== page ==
A couple of weeks ago, the 11-piece indie-folk behemoth Typhoon released their first new song in four years. It clocks in at a staggering twenty-one minutes. The song is the first of four movements, which will constitute their new album Offerings.
In a world driven by singles and digital streaming, the choice to structure an album in movements rather than individual songs presents interesting implications for the listening experience. As listening mediums evolve, listeners have been given more control over which songs they listen to and in what order. Artists can no longer resort to the use of music formats as a safeguard for preserving the sequential structure of their album.
Typhoon’s decision to offer four movements rather than twelve songs presents a creative solution to this problem. This structural design serves as a mechanism for controlling the way listeners experience so as to elicit a specific emotional response. As the options for controlling the sequential order of an album dwindles, artists must find other ways to steer listeners towards their desired progression of tracks.
From Vinyl to Digital
The evolution of listening mediums (Vinyl—CD—Digital) has redesigned the way we experience music. As we have transitioned from vinyl to streaming, the power of catering the listening experience has shifted from musicians to listeners themselves.
Though musicians control the track-list of their album, each successive medium has given listeners more power to craft their own experience.
Vinyl records provide listeners with one primary decision to alter the album’s sequence—they can choose when to play each side (A—>B or B—>A). Individual songs can be skipped, but it requires a significant amount of effort relative to other mediums.
CDs allow listeners to cater their listening experience through the ability to (1) skip/rewind with ease and (2) re-arrange the track sequence. CDs give the listener immediate control to skip a song they dislike or switch between tracks quickly. They also allow the listener to burn their own desired sequence of the album’s songs, though it would take considerable time and effort.
While CDs gave listeners the ability to seek and re-arrange songs, digital music improved the ease and speed at which they can do so. Songs can be skipped with precision, and new playlists with the desired track-listings can be created in a matter of seconds.
As these mediums evolve, listeners have been given more ability to impact the sequential structure of an album, and thus the listening experience itself.
(Un)constrained Listener Choice
A central implication of this evolution is that listeners are no longer forced to listen to an album in the order intended by the musician.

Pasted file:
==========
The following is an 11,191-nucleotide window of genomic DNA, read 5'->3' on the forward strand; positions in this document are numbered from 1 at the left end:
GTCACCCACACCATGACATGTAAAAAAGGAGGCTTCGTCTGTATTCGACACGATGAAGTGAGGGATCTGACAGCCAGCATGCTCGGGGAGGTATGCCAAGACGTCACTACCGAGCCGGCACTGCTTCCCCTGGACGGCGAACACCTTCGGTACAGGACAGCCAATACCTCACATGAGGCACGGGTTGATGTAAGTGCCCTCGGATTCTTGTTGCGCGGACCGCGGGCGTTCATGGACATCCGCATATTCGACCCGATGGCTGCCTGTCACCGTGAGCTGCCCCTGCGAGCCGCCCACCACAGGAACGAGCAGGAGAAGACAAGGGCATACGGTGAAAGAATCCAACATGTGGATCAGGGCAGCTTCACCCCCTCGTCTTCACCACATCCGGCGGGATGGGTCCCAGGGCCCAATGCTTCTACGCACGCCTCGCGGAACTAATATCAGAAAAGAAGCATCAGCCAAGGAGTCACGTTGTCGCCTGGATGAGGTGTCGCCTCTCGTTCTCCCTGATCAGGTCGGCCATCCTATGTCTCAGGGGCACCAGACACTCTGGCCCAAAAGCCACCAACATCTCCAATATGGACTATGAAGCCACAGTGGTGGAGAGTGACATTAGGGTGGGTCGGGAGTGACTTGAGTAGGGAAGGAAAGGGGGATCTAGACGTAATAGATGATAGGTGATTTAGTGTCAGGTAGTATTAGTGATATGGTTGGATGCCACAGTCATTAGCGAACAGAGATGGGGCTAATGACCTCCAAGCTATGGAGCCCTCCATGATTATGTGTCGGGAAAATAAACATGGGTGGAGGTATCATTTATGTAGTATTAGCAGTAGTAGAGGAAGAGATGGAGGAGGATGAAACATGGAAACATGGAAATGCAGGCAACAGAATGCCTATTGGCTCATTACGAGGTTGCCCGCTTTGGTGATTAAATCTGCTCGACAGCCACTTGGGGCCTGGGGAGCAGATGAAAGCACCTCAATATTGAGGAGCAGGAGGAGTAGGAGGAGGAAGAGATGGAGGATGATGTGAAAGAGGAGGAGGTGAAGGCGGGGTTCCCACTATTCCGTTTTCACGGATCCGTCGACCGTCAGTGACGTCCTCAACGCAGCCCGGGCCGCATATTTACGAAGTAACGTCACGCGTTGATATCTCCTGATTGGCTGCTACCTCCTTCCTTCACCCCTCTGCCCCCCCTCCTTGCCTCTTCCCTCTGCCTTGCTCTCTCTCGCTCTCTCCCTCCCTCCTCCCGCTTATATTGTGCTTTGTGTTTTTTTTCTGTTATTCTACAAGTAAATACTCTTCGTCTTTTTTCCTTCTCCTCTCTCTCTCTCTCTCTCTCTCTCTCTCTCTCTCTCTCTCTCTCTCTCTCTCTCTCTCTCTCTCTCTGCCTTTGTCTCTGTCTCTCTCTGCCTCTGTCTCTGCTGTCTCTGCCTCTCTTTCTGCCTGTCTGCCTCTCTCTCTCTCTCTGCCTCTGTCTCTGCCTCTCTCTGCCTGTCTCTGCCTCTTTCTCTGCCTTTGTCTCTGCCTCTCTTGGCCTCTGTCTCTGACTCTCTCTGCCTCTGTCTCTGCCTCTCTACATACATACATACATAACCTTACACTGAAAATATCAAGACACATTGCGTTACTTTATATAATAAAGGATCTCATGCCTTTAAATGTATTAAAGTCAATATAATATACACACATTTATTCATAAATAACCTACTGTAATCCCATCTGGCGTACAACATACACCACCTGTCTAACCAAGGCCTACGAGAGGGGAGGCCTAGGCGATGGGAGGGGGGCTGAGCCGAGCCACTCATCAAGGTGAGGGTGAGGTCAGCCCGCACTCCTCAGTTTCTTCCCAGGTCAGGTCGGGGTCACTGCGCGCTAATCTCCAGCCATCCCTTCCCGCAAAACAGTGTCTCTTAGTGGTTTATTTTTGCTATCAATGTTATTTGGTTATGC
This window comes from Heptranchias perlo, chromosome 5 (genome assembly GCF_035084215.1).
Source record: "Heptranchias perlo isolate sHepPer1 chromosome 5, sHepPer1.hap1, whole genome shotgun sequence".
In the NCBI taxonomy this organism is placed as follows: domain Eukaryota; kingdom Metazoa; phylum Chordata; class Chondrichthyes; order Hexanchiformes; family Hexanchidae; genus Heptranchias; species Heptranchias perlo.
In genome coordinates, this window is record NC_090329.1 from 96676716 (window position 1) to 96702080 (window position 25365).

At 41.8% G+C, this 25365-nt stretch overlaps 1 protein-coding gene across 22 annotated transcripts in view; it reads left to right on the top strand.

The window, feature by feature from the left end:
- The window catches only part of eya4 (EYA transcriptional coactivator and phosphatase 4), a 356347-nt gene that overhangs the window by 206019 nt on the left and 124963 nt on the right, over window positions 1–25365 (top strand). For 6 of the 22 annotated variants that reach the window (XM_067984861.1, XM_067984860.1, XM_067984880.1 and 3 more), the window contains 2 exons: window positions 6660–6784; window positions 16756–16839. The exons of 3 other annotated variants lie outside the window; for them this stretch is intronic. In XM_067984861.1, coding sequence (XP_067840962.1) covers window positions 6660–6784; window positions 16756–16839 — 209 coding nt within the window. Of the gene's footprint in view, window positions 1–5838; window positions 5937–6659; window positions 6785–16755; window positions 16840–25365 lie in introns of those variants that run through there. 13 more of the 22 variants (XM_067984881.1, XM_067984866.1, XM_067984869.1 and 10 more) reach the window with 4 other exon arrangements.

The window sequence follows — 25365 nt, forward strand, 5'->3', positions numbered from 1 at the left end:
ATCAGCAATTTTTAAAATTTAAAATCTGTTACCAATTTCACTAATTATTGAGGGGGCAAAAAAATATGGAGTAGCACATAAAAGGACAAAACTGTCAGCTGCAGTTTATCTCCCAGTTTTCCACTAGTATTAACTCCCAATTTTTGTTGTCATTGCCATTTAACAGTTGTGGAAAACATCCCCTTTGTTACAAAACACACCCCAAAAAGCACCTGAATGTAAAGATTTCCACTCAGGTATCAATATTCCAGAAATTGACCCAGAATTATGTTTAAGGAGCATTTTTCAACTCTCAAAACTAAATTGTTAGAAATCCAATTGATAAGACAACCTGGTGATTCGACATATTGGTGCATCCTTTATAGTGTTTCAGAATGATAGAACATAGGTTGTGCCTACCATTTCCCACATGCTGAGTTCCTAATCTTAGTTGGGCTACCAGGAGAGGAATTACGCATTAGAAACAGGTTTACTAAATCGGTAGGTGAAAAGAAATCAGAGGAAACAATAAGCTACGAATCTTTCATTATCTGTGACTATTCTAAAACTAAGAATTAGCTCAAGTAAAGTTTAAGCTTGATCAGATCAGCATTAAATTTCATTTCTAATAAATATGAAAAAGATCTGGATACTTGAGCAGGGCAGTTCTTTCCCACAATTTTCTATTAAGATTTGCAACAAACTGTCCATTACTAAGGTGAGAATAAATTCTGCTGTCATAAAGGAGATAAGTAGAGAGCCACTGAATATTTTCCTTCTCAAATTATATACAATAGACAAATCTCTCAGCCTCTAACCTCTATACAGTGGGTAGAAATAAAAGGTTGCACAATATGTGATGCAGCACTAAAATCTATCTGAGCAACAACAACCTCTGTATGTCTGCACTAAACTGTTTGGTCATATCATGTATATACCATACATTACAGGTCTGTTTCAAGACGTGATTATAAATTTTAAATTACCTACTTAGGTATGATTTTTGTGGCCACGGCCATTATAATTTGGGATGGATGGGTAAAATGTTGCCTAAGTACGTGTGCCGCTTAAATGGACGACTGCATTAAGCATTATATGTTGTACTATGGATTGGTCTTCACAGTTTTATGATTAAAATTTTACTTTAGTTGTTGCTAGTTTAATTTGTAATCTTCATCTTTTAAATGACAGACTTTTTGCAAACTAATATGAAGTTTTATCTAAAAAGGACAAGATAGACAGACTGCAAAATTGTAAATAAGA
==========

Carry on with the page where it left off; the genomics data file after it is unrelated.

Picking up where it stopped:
Music, like all art forms, is beautiful because each individual has their own emotional experience with it—there is no one “right” interpretation. That being said, musicians may structure their composition to elicit a specific emotional response at a specific time. If this is the case, then the sequential order of a track-list becomes an essential component of the piece of music.
The listener’s own unique experience and interpretation is important; however, the integrity of the album’s sequential structure is often of equal importance.
As technology and music continue to evolve, it becomes more difficult to preserve the structural integrity of an album as the music is increasingly distributed through digital channels.
Typhoon’s decision to structure their new album in four movements seems to be a deliberate attempt to preserve the structural and sequential integrity of the composition in the modern age. The band has employed the use of movements in order to control the listening experience more directly, introducing an additional step in the hierarchical structure of the album.
Listeners no longer have the ability to rearrange or skip the songs of an album, but rather they are restricted to the ability to rearrange or skip the movements, which are comprised of individual songs.
Each movement presents a distinct emotional experience, and the songs within them cannot be shifted around or skipped—Typhoon is controlling the experience so as to evoke a specific mindset or emotion.
As options for ensuring that a listener will follow of sequential order of an album dwindle, artists must explore other methods of preserving their artistic intentions. Typhoon’s structural choice of movements rather than songs presents an intriguing mechanism to maintain (some) control over their intended listening experience.
The album will not be released until January 12th, but Typhoon’s choice to employ a unique approach to the sequential structure of their album injects an antiquated model into a modern world.